Dancer/model Jean Marsh appeared in her first film, Tales of Hoffman, at the age of 17. For those out there who associate Marsh with prim, severe roles, it will probably come as a mild surprise to discover that she made her first American TV appearance as a sexy, sloe-eyed native girl in a Hallmark Hall of Fame production of The Moon and Sixpence. Laboring in comparative obscurity throughout the 1960s (she was uncredited for her appearance as Marc Antony's wife Octavia in 1963's Cleopatra), Marsh began attracting attention in the 1970s in roles calling for tight-lipped outrage (Hitchcock's 1972 Frenzy) or glazed-eyed lunacy (Mrs. Rochester in the 1971 TV movie version of Jane Eyre). After nearly 20 years in the business, Marsh was voted "Most Outstanding New Actress of 1972" by a British film organization. She achieved international stardom (and won an Emmy) as Rose the maid in Upstairs Downstairs, a multipart British television series co-created by Marsh and actress Eileen Atkins. Subsequent TV-series work included the part of Roz Keith on the American sitcom 9 to 5 and the 1990s British TVer The House of Eliott, which like Upstairs Downstairs sprang largely from Marsh's personal creative input. Jean Marsh was at one time married to Dr. Who star Jon Pertwee.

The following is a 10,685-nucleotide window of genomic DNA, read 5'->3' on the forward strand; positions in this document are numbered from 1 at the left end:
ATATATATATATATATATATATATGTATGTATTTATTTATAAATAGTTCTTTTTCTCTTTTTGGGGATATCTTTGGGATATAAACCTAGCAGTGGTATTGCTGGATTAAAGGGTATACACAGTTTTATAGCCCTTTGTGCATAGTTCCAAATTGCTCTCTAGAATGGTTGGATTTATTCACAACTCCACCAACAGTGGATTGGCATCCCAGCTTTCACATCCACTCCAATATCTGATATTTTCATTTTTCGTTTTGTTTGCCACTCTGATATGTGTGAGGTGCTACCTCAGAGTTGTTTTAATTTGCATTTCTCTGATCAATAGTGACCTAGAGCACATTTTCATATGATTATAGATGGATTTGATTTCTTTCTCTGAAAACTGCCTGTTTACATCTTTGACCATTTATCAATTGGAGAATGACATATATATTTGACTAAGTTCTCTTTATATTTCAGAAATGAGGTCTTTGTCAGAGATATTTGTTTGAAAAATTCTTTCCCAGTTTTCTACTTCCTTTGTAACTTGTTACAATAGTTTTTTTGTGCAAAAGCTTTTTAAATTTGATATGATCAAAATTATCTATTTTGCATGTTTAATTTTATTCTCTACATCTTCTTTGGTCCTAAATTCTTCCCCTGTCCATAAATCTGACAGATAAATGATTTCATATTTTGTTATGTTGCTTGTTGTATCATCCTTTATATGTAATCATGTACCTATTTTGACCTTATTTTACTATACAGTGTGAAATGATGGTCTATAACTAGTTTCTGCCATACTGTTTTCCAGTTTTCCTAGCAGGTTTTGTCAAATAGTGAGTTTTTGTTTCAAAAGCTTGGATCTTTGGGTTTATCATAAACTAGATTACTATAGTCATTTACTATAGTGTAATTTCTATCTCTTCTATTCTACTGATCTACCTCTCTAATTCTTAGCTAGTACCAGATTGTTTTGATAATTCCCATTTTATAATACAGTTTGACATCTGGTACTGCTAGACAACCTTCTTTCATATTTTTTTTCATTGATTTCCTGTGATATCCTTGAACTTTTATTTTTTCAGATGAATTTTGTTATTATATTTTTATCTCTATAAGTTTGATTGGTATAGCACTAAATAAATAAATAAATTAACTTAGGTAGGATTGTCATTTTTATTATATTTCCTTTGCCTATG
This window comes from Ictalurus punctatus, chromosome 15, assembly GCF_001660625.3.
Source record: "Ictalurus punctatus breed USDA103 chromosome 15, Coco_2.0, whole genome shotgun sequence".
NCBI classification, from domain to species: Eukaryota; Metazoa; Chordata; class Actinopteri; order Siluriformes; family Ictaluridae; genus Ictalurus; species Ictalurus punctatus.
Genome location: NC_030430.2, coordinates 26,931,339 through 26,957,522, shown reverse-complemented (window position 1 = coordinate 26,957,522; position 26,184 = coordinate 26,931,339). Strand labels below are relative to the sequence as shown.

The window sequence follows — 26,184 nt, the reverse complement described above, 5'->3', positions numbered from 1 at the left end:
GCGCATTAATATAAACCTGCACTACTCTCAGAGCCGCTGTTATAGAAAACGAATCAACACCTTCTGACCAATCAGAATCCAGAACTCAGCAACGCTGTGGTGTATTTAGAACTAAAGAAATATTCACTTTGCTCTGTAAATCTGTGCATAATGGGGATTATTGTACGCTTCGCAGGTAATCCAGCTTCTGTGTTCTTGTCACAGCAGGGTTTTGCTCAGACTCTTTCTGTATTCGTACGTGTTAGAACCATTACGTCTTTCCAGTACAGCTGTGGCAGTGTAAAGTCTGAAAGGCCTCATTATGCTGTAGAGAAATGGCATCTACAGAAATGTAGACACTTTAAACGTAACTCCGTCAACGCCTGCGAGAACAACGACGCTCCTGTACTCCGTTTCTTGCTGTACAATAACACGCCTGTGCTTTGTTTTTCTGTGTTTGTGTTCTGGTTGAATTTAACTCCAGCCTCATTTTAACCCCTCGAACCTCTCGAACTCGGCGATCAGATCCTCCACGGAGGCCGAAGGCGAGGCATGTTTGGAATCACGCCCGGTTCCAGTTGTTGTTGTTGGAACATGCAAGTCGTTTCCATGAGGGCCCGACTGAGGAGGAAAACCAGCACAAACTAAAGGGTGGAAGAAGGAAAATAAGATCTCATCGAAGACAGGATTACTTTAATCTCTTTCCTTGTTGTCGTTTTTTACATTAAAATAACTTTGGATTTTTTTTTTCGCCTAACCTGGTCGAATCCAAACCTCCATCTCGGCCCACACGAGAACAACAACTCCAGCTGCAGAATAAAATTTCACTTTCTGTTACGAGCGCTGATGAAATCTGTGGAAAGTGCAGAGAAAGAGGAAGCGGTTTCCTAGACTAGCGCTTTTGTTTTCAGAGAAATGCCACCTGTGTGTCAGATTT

Biography by Hal Erickson
- Her interest in show business was spurred by mime and dancing classes that she took as a child.
- Worked as a model and cabaret singer.
- Debuted on Broadway in 1959 as Hero in Shakespeare's Much Ado About Nothing.
- Created Upstairs, Downstairs with fellow actor Eileen Atkins.
- Partly based Rose, the character she plays in Upstairs, Downstairs, on her mother, who was a housemaid.
- Is interested in all things French.
- Prefers working on stage rather than on film.
- Earned acclaim in 2011 for her performance in a continuation of Upstairs, Downstairs, which first aired in Great Britain before airing in the U.S. on PBS.